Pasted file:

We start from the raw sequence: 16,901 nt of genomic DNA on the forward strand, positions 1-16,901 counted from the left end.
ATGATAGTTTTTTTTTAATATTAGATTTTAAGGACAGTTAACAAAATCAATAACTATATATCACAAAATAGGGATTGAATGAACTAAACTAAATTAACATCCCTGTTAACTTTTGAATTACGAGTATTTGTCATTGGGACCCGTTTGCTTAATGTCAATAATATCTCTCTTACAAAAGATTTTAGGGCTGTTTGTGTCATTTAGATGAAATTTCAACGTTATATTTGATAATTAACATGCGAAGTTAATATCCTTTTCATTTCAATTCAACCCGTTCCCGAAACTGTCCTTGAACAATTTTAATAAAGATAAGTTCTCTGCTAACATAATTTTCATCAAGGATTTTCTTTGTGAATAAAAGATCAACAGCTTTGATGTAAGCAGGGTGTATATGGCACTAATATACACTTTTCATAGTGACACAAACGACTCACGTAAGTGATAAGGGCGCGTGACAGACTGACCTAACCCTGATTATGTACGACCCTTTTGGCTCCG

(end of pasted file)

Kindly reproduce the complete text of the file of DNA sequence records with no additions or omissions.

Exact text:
We start from the raw sequence: 16,901 nt of genomic DNA on the forward strand, positions 1-16,901 counted from the left end.
ATGATAGTTTTTTTTTAATATTAGATTTTAAGGACAGTTAACAAAATCAATAACTATATATCACAAAATAGGGATTGAATGAACTAAACTAAATTAACATCCCTGTTAACTTTTGAATTACGAGTATTTGTCATTGGGACCCGTTTGCTTAATGTCAATAATATCTCTCTTACAAAAGATTTTAGGGCTGTTTGTGTCATTTAGATGAAATTTCAACGTTATATTTGATAATTAACATGCGAAGTTAATATCCTTTTCATTTCAATTCAACCCGTTCCCGAAACTGTCCTTGAACAATTTTAATAAAGATAAGTTCTCTGCTAACATAATTTTCATCAAGGATTTTCTTTGTGAATAAAAGATCAACAGCTTTGATGTAAGCAGGGTGTATATGGCACTAATATACACTTTTCATAGTGACACAAACGACTCACGTAAGTGATAAGGGCGCGTGACAGACTGACCTAACCCTGATTATGTACGACCCTTTTGGCTCCG